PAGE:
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What Is Solution-Driven Change?

   Everything begins and ends in your brain. How your mind works determines how happy you are, how healthy you are, how successful you feel, and how well you interact with others. The patterns of your mind encourage you toward success, or cause you to struggle in mediocrity, or worse. Learning how to focus and direct your mind is one of the most important ingredients of a healthy and successful life, love, and career.

 

   Solution-Driven Change is a vibrant, action-oriented, and paradigm-shifting approach to change. As a Solution-Driven psychologist, I specialize in Cognitive Behavior Therapy (CBT), a focused, evidence based problem solving psychotherapy, highly effective in treating depression, anxiety, stress, panic, anger, substance use problems and relationship distress. This approach is also well-suited to help individuals and couples overcome the damages caused to their lives by addictions, abuse, trauma, and dysfunctional relationships.

 

 

   CBT is one of the few forms of psychotherapy that has been scientifically tested and found to be effective in hundreds of clinical trials and for many different problems. In contrast to other forms of therapy, CBT is more focused on the present (including how the past has influenced the present), more time-limited, more problem-solving, and generates concrete and specific tools you can use immediately.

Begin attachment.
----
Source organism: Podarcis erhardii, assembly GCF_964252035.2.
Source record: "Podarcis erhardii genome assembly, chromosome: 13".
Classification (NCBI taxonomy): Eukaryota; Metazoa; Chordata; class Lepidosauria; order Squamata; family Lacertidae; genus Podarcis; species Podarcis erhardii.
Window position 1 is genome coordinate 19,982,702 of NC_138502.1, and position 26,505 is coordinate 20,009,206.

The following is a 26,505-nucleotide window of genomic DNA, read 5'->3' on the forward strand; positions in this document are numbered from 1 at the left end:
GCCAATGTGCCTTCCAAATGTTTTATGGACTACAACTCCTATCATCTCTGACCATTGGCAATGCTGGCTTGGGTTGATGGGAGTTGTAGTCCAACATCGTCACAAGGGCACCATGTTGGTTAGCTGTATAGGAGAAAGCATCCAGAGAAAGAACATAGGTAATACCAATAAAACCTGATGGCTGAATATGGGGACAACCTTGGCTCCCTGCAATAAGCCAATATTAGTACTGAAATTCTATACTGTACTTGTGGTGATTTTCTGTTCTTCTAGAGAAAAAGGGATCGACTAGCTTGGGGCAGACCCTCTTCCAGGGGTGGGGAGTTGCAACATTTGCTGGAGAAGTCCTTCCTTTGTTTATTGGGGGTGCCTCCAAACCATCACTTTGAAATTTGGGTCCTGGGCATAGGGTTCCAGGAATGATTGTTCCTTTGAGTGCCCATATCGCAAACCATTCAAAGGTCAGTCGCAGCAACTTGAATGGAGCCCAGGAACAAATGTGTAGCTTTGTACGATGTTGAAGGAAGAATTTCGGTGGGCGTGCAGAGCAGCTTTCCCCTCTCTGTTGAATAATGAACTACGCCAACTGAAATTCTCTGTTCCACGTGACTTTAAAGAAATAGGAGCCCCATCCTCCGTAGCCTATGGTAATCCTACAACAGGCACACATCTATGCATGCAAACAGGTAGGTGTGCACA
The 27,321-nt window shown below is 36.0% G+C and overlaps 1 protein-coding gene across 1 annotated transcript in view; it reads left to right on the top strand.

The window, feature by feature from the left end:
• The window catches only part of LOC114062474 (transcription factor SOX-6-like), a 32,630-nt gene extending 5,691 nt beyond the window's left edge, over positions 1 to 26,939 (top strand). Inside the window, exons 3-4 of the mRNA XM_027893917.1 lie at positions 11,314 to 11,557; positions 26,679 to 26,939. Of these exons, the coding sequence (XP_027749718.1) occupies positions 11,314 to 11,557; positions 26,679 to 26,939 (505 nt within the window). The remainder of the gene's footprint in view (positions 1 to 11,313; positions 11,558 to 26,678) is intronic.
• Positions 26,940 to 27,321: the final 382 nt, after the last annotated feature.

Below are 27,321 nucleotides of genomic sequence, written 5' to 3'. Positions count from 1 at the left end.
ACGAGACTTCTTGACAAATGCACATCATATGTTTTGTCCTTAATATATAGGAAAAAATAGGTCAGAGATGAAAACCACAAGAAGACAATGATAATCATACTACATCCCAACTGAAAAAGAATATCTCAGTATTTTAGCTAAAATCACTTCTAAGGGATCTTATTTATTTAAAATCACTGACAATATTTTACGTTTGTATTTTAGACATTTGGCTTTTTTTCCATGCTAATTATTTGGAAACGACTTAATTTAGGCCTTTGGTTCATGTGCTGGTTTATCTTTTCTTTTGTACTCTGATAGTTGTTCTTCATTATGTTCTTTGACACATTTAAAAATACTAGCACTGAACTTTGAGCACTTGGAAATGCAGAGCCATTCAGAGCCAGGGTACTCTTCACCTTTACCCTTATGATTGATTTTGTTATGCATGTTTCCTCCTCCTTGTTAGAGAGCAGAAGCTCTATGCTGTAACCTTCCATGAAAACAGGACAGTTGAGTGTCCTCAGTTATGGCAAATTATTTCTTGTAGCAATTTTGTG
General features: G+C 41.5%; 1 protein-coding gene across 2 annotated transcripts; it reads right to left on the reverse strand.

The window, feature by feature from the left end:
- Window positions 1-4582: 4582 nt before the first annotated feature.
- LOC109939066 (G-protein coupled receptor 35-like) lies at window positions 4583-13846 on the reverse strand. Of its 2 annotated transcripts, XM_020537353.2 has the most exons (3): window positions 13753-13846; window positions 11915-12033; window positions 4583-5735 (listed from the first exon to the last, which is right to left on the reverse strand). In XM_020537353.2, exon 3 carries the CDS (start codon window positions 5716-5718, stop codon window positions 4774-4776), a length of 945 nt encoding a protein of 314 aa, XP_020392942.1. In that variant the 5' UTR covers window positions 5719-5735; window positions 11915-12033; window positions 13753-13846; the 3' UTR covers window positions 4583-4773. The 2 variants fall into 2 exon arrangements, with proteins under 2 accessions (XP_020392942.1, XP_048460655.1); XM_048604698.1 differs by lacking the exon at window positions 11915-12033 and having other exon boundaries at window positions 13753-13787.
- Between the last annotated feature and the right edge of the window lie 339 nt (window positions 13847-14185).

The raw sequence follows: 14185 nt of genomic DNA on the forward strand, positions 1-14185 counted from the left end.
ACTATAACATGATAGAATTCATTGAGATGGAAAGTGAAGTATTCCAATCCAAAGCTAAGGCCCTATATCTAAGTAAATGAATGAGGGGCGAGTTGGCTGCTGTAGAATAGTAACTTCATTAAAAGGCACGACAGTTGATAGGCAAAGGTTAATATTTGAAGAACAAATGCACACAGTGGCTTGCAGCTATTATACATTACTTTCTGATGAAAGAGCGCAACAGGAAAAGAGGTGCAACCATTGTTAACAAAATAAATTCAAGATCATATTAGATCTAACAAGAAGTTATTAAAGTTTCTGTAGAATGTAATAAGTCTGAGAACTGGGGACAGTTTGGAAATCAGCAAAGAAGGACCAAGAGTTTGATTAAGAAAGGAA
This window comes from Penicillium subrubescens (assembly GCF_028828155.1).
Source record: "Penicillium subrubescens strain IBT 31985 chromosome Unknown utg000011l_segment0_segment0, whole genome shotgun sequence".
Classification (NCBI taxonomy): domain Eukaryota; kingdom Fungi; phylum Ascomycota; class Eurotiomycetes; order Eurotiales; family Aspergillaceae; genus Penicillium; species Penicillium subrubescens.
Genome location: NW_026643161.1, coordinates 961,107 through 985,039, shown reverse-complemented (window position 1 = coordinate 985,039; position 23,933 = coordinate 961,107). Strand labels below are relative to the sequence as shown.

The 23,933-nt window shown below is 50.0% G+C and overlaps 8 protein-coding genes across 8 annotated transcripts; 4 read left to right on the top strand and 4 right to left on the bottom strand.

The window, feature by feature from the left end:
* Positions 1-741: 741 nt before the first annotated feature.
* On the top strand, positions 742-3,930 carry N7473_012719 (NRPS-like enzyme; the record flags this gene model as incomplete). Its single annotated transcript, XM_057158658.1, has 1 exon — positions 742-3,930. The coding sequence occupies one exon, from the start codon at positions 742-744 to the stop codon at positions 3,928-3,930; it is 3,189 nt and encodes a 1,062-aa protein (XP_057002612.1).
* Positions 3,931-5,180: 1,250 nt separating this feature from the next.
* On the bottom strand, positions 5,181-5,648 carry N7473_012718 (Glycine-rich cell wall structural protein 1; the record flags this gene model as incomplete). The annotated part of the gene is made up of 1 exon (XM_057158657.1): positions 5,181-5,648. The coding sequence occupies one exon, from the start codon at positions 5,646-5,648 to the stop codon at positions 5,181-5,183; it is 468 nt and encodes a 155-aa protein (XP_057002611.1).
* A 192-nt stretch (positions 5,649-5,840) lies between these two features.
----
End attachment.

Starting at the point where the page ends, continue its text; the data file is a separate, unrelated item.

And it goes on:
THE IMPORTANCE OF HOMEWORK IN SOLUTION-DRIVEN CHANGE | Homework is an important component of Solution-Driven Change. Developed collaboratively during therapy sessions, homework assignments may be used to rehearse new skills, practice coping strategies, and restructure destructive beliefs. Although some patients believe that the effectiveness of psychotherapy depends on the quality of in-session work, research indicates consistent homework during the remainder of the week may be even more important. Without homework, the insights, plans, and good intentions that emerge during a therapy session are at risk of being buried by patterns of negative thinking and behavior that have been strengthened through years of inadvertent rehearsal. Ask yourself, "Is one hour of therapeutic work enough to create change during the remaining 167 hours in your week?"

Some Of The Skills You'll Learn In Solution-Driven Change

  • Emotional Regulation Skills: understanding emotions and reducing vulnerability to them, incorporating self-care, opposite action and building positive experience.

  • Distress Tolerance Skills: Building frustration tolerance, utilizing crisis survival strategies and plans.

  • Interpersonal Effectiveness Skills: Listening skills, negotiation, problem-solving, decision-making, and assertiveness. 

  • How to Respond to Your Inner Critic

  • How to Cultivate a State of Mind That Releases the Anxious Mind

  • Ways to Channel Anxious Energy Toward Skillful Behaviors